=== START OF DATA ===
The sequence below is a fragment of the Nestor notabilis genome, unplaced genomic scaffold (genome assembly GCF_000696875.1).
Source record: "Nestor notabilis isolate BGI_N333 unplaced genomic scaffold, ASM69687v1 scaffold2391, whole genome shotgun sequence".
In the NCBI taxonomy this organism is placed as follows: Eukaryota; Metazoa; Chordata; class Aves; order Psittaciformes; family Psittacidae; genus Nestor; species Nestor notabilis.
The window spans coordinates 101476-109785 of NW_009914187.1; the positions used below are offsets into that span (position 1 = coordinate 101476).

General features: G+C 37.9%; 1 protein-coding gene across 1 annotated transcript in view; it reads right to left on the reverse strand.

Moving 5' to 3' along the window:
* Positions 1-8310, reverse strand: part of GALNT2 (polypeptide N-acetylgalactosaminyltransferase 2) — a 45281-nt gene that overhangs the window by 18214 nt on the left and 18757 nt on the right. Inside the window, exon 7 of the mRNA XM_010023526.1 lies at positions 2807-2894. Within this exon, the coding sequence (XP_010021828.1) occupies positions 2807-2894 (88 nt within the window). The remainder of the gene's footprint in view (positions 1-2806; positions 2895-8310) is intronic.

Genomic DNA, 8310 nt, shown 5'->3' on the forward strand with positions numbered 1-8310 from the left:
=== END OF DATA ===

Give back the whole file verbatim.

The sequence below is a fragment of the Nestor notabilis genome, unplaced genomic scaffold (genome assembly GCF_000696875.1).
Source record: "Nestor notabilis isolate BGI_N333 unplaced genomic scaffold, ASM69687v1 scaffold2391, whole genome shotgun sequence".
In the NCBI taxonomy this organism is placed as follows: Eukaryota; Metazoa; Chordata; class Aves; order Psittaciformes; family Psittacidae; genus Nestor; species Nestor notabilis.
The window spans coordinates 101476-109785 of NW_009914187.1; the positions used below are offsets into that span (position 1 = coordinate 101476).

General features: G+C 37.9%; 1 protein-coding gene across 1 annotated transcript in view; it reads right to left on the reverse strand.

Moving 5' to 3' along the window:
* Positions 1-8310, reverse strand: part of GALNT2 (polypeptide N-acetylgalactosaminyltransferase 2) — a 45281-nt gene that overhangs the window by 18214 nt on the left and 18757 nt on the right. Inside the window, exon 7 of the mRNA XM_010023526.1 lies at positions 2807-2894. Within this exon, the coding sequence (XP_010021828.1) occupies positions 2807-2894 (88 nt within the window). The remainder of the gene's footprint in view (positions 1-2806; positions 2895-8310) is intronic.

Genomic DNA, 8310 nt, shown 5'->3' on the forward strand with positions numbered 1-8310 from the left: